Under Noah's version of events, these minimal due process requirements were met. First, Mr. Lucas and Mr. Bunting explained to Noah the charges against him. Noah maintains that after he denied knowing why he was there in the office, Mr. Lucas told him that students had provided them with reason to believe Noah was involved with drugs at the school. Noah was then given the printed form informing him that he was being suspended for “possession of drugs [,] consumption of drugs.” When Noah's mother arrived, she was told Noah had witnessed drug activity and failed to report it, and when Noah's father Michael was on the phone with Mr. Lucas and Mr. Bunting, they told him that Noah was being suspended for possession and use of illegal drugs. At that point, neither Noah nor his parents asked what evidence there was of such behavior, nor did any of them seek to discuss the issue further with Mr. Lucas or Mr. Bunting. Despite Noah's assertion that he was “just shocked,” there is nothing in the record to indicate he was not afforded an opportunity to tell the administrators his side of the story. By his own account, after his initial denial as to details of any drug use at school, he was overwhelmed and so he “just sat back in [his] chair” and said, “Whatever.” He confirmed at his deposition that “whatever” was the “exact and only” word he used. After both of his parents had an opportunity to hear the charges against him, Noah signed the written suspension notice.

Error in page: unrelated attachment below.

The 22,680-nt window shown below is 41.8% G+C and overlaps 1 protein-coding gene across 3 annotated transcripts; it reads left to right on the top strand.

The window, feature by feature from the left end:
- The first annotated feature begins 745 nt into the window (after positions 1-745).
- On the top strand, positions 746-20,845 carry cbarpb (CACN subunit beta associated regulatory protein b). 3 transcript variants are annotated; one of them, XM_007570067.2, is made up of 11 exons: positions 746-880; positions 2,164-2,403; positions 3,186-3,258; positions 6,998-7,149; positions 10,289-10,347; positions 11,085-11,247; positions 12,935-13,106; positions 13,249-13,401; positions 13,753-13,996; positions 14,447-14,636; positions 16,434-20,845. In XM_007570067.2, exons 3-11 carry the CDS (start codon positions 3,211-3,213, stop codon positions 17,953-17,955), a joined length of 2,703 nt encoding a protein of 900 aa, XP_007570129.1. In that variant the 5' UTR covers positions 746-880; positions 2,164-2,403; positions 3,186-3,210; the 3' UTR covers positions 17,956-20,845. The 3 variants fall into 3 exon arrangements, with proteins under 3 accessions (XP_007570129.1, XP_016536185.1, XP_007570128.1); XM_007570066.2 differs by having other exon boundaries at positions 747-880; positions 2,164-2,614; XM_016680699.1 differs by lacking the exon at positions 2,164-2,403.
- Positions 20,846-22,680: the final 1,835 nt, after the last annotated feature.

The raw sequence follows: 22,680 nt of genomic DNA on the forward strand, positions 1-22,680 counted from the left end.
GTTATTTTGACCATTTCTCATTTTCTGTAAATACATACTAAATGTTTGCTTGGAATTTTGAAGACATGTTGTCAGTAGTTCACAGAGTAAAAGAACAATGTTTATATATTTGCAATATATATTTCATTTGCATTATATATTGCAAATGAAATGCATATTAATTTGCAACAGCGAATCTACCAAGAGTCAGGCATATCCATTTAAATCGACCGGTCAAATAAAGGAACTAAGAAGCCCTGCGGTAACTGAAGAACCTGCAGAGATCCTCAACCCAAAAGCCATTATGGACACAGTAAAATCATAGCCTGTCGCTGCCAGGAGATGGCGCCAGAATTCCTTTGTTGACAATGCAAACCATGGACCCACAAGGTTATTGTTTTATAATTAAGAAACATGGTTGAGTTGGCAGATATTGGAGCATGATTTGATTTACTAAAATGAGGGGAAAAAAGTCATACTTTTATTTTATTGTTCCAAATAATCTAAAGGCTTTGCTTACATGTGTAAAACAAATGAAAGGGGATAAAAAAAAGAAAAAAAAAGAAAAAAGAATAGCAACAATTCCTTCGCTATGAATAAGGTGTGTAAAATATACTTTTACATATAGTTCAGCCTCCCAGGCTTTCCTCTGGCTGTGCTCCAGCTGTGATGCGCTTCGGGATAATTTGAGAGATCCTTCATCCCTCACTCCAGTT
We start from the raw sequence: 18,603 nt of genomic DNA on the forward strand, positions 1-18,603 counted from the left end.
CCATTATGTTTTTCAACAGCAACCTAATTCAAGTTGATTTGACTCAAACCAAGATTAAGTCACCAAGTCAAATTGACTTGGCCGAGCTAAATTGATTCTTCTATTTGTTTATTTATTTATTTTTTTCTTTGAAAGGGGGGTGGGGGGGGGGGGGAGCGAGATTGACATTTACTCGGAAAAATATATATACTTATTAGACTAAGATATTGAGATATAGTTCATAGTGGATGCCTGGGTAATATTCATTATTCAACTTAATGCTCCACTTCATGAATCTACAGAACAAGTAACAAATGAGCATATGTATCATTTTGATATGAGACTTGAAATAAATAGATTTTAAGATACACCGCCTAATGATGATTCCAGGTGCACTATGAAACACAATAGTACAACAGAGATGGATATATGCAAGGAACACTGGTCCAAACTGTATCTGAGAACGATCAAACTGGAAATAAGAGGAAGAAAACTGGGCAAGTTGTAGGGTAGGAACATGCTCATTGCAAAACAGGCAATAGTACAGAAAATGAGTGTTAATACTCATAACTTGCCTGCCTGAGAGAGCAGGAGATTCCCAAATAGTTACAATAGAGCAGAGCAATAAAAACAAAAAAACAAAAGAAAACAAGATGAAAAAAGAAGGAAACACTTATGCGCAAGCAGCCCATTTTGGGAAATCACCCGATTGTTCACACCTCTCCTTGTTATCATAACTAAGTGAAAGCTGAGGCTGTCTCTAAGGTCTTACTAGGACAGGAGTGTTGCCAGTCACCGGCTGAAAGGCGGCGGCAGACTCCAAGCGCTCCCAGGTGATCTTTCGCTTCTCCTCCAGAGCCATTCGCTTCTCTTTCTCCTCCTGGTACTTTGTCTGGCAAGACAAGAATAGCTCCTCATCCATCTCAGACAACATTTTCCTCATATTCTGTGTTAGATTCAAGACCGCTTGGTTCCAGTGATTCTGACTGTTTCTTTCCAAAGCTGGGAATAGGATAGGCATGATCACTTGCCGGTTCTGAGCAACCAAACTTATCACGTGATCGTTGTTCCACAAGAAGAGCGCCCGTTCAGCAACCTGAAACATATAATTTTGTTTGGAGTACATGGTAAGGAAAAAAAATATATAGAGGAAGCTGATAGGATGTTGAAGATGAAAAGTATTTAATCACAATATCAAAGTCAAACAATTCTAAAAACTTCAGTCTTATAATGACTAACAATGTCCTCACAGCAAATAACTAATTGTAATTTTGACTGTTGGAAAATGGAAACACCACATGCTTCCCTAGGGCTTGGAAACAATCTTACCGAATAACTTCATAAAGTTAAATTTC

Whatever reservations we may have about the Watseka High School administrators' handling of the situation, we conclude that they did afford Noah the requisite notice and opportunity to be heard before suspending him. See Pugel v. Bd. of Tr. of Univ. of Ill., 378 F.3d 659, 662-63 (7th Cir. 2004) (“The hallmarks of procedural due process are notice and an opportunity to be heard.”); see also Grannis v. Ordean, 234 U.S. 385, 394 (1914) (“The fundamental requisite of due process of law is the opportunity to be heard.”). The administrators orally notified Noah that students had implicated him in drugs at school. They also restated these charges in the presence of Noah's parents. Although according to Noah and his mother they initially accused him of failing to report drug activity and then elevated the accusations to taking drugs when Noah's father was on the phone, the fact remains that Noah had oral and written notice that he was being accused of possessing or ingesting drugs at school.